Man resold S$153,000 worth of meat products from his business after failing to get a refund and is jailed


SINGAPORE: After being released from jail for embezzling money from his business, a man found a new job at a food and beverage company.

He asked for part-time workers to help him with his workload, but was not reimbursed for their wages immediately, so he borrowed money from a loan shark to pay them.

Tan Han Boon, 50, began pocketing more than S$153,000 in groceries from the company to resell to other vendors to raise the money to repay the unlicensed pawnbroker.

On Thursday October 20, Tan was sentenced to 18 months and two weeks in prison and banned from driving for two years.

He pleaded guilty to one count of breach of trust by an attendant and one count of driving without a license. Two other charges were considered.

The court heard that Tan had previously been jailed four times for criminal breach of trust by embezzlement. His last conviction dates back to 2019, when he pocketed money as a senior supervisor and buyer at a restaurant.

After being released from prison, Tan found a job as an assistant manager at F&B company Kanada-Ya SG, earning S$2,800 a month.

He was in charge of hiring and supervising part-time staff and was also in charge of petty cash to purchase ingredients from vendors.

In November 2019, Tan approached his boss to say he needed additional part-time staff to help with the cooking. His boss asked him to employ these workers, and Tan hired three people.

They were paid around S$8 an hour and usually worked nights in the kitchen. When Tan attempted to seek reimbursement from the company, he was not reimbursed immediately because the company was concerned about whether the part-time staff had been hired in accordance with the requirements of the Ministry of Manpower. work.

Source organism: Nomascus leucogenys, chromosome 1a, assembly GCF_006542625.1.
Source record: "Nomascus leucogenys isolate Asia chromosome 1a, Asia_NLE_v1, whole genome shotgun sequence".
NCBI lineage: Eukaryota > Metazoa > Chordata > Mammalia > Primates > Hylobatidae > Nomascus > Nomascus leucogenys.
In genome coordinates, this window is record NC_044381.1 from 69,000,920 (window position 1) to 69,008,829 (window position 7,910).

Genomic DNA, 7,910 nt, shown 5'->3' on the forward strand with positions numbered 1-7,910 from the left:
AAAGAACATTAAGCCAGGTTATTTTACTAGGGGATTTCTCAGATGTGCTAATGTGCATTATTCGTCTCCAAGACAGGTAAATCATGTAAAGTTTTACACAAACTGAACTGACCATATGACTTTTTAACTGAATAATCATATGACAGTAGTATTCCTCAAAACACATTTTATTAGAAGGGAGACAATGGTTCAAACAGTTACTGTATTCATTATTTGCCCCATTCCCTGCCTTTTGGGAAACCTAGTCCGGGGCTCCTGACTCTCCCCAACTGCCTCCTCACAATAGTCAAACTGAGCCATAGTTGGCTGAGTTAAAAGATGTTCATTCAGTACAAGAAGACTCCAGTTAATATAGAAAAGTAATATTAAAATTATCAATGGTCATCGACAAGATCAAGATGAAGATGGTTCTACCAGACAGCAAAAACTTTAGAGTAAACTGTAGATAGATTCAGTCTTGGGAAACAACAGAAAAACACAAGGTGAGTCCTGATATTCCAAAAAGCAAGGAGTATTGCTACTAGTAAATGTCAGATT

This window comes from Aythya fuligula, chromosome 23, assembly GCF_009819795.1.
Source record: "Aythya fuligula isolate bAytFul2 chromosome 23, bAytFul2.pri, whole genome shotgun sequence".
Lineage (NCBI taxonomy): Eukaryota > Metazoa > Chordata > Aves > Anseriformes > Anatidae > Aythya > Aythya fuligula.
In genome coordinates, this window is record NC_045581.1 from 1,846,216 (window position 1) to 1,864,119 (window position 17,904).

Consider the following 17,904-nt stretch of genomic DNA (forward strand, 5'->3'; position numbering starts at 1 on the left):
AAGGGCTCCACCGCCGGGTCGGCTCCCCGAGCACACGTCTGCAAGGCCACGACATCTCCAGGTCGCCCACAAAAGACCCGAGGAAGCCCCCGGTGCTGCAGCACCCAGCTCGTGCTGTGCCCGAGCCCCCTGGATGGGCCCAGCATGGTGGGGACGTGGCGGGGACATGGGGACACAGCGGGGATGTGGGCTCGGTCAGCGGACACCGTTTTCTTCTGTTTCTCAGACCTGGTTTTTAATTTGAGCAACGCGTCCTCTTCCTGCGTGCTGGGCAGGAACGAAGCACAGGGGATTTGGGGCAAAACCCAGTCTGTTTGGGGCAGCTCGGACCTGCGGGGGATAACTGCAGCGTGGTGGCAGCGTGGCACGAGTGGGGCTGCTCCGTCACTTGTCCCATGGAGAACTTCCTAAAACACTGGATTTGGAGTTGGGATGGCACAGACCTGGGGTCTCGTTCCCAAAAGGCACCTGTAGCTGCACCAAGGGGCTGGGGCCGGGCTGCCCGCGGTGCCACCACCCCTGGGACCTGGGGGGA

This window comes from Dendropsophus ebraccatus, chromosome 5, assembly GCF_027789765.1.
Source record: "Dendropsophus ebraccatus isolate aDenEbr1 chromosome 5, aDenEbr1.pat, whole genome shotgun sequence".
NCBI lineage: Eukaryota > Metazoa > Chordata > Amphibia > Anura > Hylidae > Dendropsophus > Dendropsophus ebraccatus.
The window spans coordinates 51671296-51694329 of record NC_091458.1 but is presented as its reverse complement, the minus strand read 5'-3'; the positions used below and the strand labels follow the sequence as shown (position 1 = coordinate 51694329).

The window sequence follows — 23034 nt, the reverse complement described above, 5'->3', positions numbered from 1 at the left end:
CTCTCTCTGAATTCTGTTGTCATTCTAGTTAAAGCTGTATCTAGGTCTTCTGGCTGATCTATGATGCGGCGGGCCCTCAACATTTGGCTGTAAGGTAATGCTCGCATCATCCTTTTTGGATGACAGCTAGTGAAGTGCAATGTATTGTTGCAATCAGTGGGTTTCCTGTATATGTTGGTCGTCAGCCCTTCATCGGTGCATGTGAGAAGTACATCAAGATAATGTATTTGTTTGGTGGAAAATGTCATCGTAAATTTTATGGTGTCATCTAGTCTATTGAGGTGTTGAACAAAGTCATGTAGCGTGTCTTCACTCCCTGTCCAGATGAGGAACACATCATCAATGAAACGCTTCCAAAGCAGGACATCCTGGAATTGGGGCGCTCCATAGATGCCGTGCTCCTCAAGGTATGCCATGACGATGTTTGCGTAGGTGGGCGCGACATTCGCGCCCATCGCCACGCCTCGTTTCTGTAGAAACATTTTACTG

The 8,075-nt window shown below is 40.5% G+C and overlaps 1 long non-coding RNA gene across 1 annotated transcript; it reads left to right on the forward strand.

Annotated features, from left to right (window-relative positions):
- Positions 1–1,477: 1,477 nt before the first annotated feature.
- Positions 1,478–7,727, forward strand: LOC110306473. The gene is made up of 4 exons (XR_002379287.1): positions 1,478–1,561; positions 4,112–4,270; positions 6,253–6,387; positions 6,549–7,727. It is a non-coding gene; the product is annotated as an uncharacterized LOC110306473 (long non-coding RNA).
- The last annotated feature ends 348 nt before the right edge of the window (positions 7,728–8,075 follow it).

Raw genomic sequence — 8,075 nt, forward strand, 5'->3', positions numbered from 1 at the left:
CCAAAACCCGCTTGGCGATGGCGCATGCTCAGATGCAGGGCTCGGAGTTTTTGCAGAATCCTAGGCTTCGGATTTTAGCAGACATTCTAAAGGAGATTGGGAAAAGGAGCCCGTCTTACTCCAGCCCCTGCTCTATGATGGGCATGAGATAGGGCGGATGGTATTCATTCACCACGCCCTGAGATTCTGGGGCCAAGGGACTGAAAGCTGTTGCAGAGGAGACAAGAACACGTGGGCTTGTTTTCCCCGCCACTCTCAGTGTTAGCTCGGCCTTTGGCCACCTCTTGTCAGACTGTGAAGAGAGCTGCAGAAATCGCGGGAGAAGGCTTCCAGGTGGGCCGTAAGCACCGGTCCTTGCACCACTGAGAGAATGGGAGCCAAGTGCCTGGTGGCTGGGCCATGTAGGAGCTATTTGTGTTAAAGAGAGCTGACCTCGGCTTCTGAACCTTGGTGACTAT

Because Tan had already hired the staff, he had to pay their salaries out of his own pocket while waiting to be reimbursed. He said the S$2,000 he received each month in petty cash for ingredients was insufficient to cover his costs.

In November 2019, Tan took out an illegal loan to pay the salaries of new workers. By the end of December 2019, the company had still not reimbursed Tan for his disbursements for part-time staff.

The company hired a third-party vendor on December 31, 2019 to settle overdue accounts with Tan. The seller made repayments to Tan on a near-weekly basis from January 2020 to March 2020, but they were not enough to cover the interest payments that had accrued on Tan’s illegal loan.

In order to repay the loan shark, Tan began diverting food products from the company to resell to other vendors in July 2020.

He did this by ordering groceries on behalf of the company and reselling them to other buyers, often at below-market prices.

Between July 2020 and October 2020, he made purchases amounting to S$153,234 on behalf of the company for food items like frozen pork loin and chicken pieces.

He also pocketed S$1,200 in petty cash to pay an egg supplier. The company discovered his wrongdoings in October 2020, filed a police report and fired him.

Tan then found another job as a courier, but he didn’t have a driver’s license. He was given strict instructions not to drive the delivery vehicle, and Tan hired a driver for his deliveries.

However, Tan drove the company van on July 7, 2021 from his home to a warehouse. He collided with a taxi when the taxi changed lanes.

Deputy Attorney General Tay Jia En called for a jail term of at least 30 months and two weeks, with a two-year driving ban. He said it was the fifth time Tan has appeared in court for criminal breach of trust.

Tan’s lawyer, Asoka Markandu, who was previously a prosecutor, said 30 months was a “high” sentence to ask for. He asked for 24 months instead, if not less.

He said his client had been trying to change his life when the incident happened and highlighted how the company had acted.

When Tan joined the company, he was initially the only one working in the factory, making the broth. When he told his employer he needed more workers, he was told to find them himself and claim reimbursement, Mr Asoka said.

Tan hired three part-time workers and had to pay S$6,000 to S$8,000 per worker depending on hours worked. He expected to be reimbursed, Mr Asoka said. When that didn’t happen, he turned to an unlicensed pawn shop.

The judge imposed a lower sentence than that requested by the prosecutor and the defense.

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Rozella J. Cook